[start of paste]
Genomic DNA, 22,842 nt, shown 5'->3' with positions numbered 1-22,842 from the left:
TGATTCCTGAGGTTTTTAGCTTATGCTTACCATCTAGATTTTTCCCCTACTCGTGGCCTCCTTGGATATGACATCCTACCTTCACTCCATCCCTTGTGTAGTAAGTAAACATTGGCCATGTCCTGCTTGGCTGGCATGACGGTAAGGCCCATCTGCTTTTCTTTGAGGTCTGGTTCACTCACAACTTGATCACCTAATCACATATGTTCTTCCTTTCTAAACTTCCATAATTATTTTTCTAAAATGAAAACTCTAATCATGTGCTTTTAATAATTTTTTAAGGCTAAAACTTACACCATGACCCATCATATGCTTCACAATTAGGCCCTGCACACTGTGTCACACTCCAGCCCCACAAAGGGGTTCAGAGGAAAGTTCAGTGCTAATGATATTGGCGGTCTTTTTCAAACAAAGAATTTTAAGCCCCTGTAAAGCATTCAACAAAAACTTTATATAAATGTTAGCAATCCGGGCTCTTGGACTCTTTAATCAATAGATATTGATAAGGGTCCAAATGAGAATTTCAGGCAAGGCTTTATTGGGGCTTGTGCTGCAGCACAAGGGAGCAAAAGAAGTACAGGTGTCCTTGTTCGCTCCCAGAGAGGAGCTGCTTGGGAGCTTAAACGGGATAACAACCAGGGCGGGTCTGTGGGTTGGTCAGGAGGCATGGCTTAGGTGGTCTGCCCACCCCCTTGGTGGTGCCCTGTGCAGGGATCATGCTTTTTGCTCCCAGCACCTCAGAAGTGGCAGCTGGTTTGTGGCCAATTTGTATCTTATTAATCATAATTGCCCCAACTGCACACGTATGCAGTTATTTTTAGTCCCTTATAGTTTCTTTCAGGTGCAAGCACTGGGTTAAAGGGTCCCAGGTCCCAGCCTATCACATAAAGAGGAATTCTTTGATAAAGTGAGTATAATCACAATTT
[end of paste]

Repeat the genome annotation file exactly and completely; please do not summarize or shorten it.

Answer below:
Genomic DNA, 22,842 nt, shown 5'->3' with positions numbered 1-22,842 from the left:
TGATTCCTGAGGTTTTTAGCTTATGCTTACCATCTAGATTTTTCCCCTACTCGTGGCCTCCTTGGATATGACATCCTACCTTCACTCCATCCCTTGTGTAGTAAGTAAACATTGGCCATGTCCTGCTTGGCTGGCATGACGGTAAGGCCCATCTGCTTTTCTTTGAGGTCTGGTTCACTCACAACTTGATCACCTAATCACATATGTTCTTCCTTTCTAAACTTCCATAATTATTTTTCTAAAATGAAAACTCTAATCATGTGCTTTTAATAATTTTTTAAGGCTAAAACTTACACCATGACCCATCATATGCTTCACAATTAGGCCCTGCACACTGTGTCACACTCCAGCCCCACAAAGGGGTTCAGAGGAAAGTTCAGTGCTAATGATATTGGCGGTCTTTTTCAAACAAAGAATTTTAAGCCCCTGTAAAGCATTCAACAAAAACTTTATATAAATGTTAGCAATCCGGGCTCTTGGACTCTTTAATCAATAGATATTGATAAGGGTCCAAATGAGAATTTCAGGCAAGGCTTTATTGGGGCTTGTGCTGCAGCACAAGGGAGCAAAAGAAGTACAGGTGTCCTTGTTCGCTCCCAGAGAGGAGCTGCTTGGGAGCTTAAACGGGATAACAACCAGGGCGGGTCTGTGGGTTGGTCAGGAGGCATGGCTTAGGTGGTCTGCCCACCCCCTTGGTGGTGCCCTGTGCAGGGATCATGCTTTTTGCTCCCAGCACCTCAGAAGTGGCAGCTGGTTTGTGGCCAATTTGTATCTTATTAATCATAATTGCCCCAACTGCACACGTATGCAGTTATTTTTAGTCCCTTATAGTTTCTTTCAGGTGCAAGCACTGGGTTAAAGGGTCCCAGGTCCCAGCCTATCACATAAAGAGGAATTCTTTGATAAAGTGAGTATAATCACAATTT